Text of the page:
Business Groups Plead with Governments for New NAFTA

Chambers of commerce implore all sides to get deal done.

by on Jan.24, 2018

U.S. Trade Representative Robert Lighthizer is ready for the next round of NAFTA talks in Montreal.

Business groups from Canada, Mexican and the U.S stepped up this week to urge negotiators from all three countries to find common ground to maintain and improve the North American Free Trade Agreement, or NAFTA, even as Trump Administration policies take on a more protectionist hue.

The sixth round of negotiations to update NAFTA is beginning in Montreal the chambers of commerce from all three countries stressed that free trade keeps them prosperous and creating jobs.

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We “urge our respective governments to come to an agreement to an updated NAFTA, and to maintain it for the future economic success of all three nations,” the leaders of 25 metropolitan chambers of commerce said in a statement.

The chambers, which represent economic zones with a combined GDP of nearly $3.5 trillion, said they “share a common desire to maintain free trade between the United States, Mexico and Canada.”

Noting that NAFTA has helped quadruple trade between the three countries since taking effect in 1994, now reaching $1.5 trillion annually, they also argued that multinational manufacturing value chains could be expensive to break up.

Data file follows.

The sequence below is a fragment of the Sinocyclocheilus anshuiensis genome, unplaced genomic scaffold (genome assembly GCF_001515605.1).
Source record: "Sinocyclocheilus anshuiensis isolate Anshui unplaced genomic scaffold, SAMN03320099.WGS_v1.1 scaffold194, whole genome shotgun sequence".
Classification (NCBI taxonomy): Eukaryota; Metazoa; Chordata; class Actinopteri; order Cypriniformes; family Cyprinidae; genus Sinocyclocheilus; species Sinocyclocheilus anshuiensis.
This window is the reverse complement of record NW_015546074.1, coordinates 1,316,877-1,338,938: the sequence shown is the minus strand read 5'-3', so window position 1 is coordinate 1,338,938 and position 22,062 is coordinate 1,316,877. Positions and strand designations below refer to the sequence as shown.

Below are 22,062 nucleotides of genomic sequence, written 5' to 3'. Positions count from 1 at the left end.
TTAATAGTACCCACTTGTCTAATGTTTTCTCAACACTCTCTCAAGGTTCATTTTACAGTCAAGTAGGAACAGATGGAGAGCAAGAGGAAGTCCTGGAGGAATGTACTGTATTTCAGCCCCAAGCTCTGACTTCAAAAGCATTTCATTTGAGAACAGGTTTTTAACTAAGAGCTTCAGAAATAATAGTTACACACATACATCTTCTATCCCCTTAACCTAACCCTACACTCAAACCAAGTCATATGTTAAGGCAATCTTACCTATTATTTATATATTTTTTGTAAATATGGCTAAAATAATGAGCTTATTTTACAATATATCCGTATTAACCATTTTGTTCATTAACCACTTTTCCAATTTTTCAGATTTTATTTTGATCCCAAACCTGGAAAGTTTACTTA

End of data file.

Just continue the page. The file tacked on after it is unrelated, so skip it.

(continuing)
President Donald Trump wants to replace NAFTA with an agreement he says would be more beneficial to the United States.

(Ending NAFTA cripples U.S. trade, Clinton aide says. Click Here for the story.)

The six days of talks in Montreal come amid high trade tensions between Ottawa and Washington and as Trump insists Mexico will pay for the construction of a controversial wall along America’s southern border.

Despite significant progress on so-called “bread and butter” issues, Foreign Minister Chrystia Freeland says Canada is bracing for “the worst,” including a possible U.S. withdrawal from NAFTA that would effectively mean the end of the tripartite trade pact.

Having delivered on his promise to lower the corporate and personal tax rates, it’s not clear yet if Trump is willing to listen to his nominal allies in the business community.

(Click Here for more about the rise in Mexican imports in 2017, despite Trump pushback.)

Trump has at times also seemed to soften his view, telling The Wall Street Journal he would be “a little bit flexible” on his threat to withdraw because of the upcoming Mexican presidential election on July 1, in which major critics of the Trump Administration are gaining strength.

At the same time, however, Trump seems determined to use the protectionist policies to shore up his approval ratings, which are hovering near record lows despite record stock prices, low unemployment numbers and steady economic growth. A strong economy usually bolsters the incumbent administration, but Trump’s approval ratings haven’t changed much.

This week, the Trump Administration struck by imposing new tariffs on Chinese made washing machines and solar panels.

(To get the latest on NAFTA negotiations, Click Here.)

A report in the political web site Axios also noted this week that trade hawks like U.S. Trade Representative Robert Lighthizer appear to have gained ground in the White House while U.S. Secretary of Commerce Wilbur Ross, who was expected to sensitive to the concerns of business groups, appears to have faded in Trump’s estimation.

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